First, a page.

Monday, October 1, 2007

Real Mothers Unite

I was having a conversation earlier today with a friend at work, who desperately wants to have children, but is biologically unable to do so. She's struggling with the idea of adoption, which I'm trying to encourage...a really big departure for me. I normally don't try to encourage parenthood to anyone since I feel like it's such a huge decision, everyone should make up their own mind and not let anyone else's opinions interfere. Yet this woman is so suited for motherhood, and as sad as it is that she can't experience it the "old-fashioned" way, she and her husband just seem like the perfect example of what adopted parents should look like. So I've pushed my nose in and told her what I felt.
She mentioned that she also was worried that she'd feel guilty about taking her child to day care. This, like adoption, just doesn't fit in with what she thought motherhood would look like for her. While I certainly understand the desire to stay home, again, sometimes reality just gets in the way and we need to re-adjust our attitudes and perceptions and goals to make our dreams fit reality.
For me, it was the reality that I was going to have to do parenthood all on my own.
We had a discussion on a Moms site I belong to where we were asked, when did you feel like a mom? One woman was extremely honest in her answer that she struggled for quite a long time with that because she didn't feel like she thought she would.
I once had a bit of a meltdown in an English lit class, discussing Walt Whitman's poetry. I really dislike Walt Whitman, particularly how he glorifies mothers. Norman Rockwell is another offender.
These people, mostly men, have set up this expectation of what motherhood looks like and how we should feel and I think it can be incredibly detrimental to women who just don't look like the portraits that they've seen. Popular culture in the present hasn't done much to diminish these ideals. Exhibit A: the movie "Knocked Up," where of course the woman is ready as soon as she makes the decision to have the child to become a mom, but it takes the guy until the birth to "step up" (and it's unrealistic to believe that the guy would step up - trust me, I've lived it!). But I digress.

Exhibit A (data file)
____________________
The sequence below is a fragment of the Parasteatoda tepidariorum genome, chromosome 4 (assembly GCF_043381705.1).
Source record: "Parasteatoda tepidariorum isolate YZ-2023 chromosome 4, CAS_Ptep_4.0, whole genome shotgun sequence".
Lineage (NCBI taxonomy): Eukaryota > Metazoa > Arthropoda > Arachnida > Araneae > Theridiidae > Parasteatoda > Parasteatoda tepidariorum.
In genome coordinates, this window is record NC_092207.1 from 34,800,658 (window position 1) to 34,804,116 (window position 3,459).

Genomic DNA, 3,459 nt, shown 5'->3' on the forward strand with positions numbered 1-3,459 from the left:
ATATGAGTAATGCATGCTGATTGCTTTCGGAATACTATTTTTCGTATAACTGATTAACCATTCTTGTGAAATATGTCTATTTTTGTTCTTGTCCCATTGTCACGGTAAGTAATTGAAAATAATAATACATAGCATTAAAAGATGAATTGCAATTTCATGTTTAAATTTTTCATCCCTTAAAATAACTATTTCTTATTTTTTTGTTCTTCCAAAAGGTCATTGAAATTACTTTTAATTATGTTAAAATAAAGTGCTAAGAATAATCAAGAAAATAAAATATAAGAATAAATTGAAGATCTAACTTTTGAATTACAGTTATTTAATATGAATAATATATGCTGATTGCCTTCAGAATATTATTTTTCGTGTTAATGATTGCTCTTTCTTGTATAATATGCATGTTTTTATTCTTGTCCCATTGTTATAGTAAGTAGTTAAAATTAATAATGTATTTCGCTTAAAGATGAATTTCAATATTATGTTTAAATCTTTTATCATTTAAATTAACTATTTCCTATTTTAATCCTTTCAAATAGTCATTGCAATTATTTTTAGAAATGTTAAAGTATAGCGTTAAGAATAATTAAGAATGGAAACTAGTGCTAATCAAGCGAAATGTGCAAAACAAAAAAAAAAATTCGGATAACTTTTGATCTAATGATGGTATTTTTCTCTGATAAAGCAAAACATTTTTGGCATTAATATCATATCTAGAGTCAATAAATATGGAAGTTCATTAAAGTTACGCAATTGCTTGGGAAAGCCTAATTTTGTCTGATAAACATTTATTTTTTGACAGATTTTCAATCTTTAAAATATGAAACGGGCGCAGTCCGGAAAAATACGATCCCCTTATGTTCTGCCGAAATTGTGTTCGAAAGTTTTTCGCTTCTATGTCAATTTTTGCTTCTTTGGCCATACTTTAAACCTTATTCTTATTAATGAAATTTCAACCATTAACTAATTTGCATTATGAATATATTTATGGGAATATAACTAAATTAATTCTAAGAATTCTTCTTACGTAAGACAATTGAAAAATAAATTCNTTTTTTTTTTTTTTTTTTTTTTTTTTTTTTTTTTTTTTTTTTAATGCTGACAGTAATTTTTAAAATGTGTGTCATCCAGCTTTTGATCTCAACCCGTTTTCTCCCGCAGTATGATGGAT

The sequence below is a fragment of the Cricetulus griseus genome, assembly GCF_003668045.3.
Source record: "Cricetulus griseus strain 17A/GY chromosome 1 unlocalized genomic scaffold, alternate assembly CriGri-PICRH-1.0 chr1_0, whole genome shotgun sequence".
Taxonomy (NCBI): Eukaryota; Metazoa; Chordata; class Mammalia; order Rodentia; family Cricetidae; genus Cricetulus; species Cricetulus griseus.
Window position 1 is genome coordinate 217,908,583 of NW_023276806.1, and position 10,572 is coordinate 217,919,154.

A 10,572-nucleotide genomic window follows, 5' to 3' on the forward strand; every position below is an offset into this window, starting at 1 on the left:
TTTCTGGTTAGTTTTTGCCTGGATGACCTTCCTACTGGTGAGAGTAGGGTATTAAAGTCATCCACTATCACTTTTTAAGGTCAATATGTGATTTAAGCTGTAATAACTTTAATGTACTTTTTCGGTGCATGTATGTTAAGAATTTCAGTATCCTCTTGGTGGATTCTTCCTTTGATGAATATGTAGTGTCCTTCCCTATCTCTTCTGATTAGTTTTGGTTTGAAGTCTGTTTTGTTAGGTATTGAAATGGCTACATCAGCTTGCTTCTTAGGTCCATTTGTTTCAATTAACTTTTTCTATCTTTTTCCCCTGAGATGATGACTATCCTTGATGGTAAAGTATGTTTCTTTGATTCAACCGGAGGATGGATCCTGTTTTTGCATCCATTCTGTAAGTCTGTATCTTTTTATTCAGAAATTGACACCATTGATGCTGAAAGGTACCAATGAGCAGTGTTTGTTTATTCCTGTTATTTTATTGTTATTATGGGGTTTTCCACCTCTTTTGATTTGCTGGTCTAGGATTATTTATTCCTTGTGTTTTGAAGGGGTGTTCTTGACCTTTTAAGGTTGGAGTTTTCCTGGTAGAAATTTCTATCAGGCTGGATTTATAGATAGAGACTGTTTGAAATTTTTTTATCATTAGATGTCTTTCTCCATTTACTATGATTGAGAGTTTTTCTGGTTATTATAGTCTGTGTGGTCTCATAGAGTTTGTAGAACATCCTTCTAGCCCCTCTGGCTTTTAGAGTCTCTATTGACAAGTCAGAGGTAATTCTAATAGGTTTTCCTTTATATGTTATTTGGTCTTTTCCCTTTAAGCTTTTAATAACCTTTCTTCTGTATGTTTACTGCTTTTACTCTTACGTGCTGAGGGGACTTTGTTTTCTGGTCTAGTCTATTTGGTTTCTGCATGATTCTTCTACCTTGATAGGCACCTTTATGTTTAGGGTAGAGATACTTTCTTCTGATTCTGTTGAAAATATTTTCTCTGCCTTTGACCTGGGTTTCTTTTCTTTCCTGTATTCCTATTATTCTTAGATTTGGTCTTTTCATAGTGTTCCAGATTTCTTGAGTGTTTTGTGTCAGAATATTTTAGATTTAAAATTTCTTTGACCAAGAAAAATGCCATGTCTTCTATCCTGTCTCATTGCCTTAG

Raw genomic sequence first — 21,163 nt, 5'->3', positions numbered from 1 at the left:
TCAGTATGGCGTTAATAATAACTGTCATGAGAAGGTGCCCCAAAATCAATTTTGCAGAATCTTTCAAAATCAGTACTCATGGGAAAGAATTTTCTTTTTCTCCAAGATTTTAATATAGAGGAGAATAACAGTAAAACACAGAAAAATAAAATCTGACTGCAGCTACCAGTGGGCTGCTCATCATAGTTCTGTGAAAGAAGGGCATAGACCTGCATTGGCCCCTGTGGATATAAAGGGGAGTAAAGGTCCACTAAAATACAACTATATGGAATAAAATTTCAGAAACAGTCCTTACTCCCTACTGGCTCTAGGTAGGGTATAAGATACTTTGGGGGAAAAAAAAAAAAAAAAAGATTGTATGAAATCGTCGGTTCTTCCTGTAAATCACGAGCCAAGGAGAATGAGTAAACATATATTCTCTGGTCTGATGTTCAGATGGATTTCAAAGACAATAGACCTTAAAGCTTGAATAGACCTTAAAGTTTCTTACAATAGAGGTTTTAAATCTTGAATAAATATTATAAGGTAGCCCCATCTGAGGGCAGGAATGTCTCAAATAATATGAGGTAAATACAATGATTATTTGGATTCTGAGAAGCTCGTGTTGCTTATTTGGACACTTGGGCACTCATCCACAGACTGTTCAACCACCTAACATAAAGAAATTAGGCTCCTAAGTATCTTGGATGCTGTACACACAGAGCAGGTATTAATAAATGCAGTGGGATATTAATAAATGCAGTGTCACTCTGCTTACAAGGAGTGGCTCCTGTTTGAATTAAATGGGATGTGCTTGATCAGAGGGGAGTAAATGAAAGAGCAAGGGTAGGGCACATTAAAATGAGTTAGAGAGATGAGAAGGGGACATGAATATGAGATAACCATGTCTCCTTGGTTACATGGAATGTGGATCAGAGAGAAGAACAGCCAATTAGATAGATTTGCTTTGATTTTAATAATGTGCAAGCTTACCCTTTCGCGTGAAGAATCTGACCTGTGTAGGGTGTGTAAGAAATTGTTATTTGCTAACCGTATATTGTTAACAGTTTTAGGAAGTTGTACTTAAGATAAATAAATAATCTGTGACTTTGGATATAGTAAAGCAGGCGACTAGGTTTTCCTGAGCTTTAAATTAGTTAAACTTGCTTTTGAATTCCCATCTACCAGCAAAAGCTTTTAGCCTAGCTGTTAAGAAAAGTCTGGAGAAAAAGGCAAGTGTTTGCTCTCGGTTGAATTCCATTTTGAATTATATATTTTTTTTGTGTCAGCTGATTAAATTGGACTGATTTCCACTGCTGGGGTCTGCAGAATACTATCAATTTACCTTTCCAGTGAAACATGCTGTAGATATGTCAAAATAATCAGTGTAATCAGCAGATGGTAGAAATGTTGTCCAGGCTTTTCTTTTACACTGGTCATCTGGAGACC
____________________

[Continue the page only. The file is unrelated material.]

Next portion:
My point is, I'm so grateful for some of the women on the Internet who have been honest and forthright about their struggles with not fitting into the cookie-cutter image of motherhood. Blogs like Because I Said So and White Trash Mom have not only made me smile, but feel like I'm not alone in not feeling like Donna Reed. Also, I've just finished reading Jennifer Weiner's Goodnight Nobody where the main character struggles with not fitting in at the playground mommy group.
These are excellent reminders and, dare I say, role models for those of us who found motherhood to be not at all what we pictured. And I thank those parents that have given me the chance to laugh at myself, the chance to admit failures along the way, and the chance to celebrate and cheer on all of our successes as we let go of the quest to be the perfect parent, and embrace the goal of simply being the best parent we can be.

1 comment:

LunaNik said...

I've added a link to your blog on the blog that I started. Feel free to stop by.

I also just joined a mom's blogging community that you might be interested in.